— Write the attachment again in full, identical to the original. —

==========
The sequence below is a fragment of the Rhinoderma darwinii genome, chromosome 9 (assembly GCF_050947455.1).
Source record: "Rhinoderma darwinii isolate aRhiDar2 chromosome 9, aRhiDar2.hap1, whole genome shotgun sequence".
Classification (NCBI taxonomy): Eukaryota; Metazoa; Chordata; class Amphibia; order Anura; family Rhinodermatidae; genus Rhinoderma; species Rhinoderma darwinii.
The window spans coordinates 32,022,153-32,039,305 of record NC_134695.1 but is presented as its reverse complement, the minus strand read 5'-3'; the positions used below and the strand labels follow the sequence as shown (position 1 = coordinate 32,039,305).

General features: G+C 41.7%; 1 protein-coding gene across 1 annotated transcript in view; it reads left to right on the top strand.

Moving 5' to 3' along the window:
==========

The sequence below is a fragment of the Rhinoderma darwinii genome, chromosome 9 (assembly GCF_050947455.1).
Source record: "Rhinoderma darwinii isolate aRhiDar2 chromosome 9, aRhiDar2.hap1, whole genome shotgun sequence".
Classification (NCBI taxonomy): Eukaryota; Metazoa; Chordata; class Amphibia; order Anura; family Rhinodermatidae; genus Rhinoderma; species Rhinoderma darwinii.
The window spans coordinates 32,022,153-32,039,305 of record NC_134695.1 but is presented as its reverse complement, the minus strand read 5'-3'; the positions used below and the strand labels follow the sequence as shown (position 1 = coordinate 32,039,305).

General features: G+C 41.7%; 1 protein-coding gene across 1 annotated transcript in view; it reads left to right on the top strand.

Moving 5' to 3' along the window: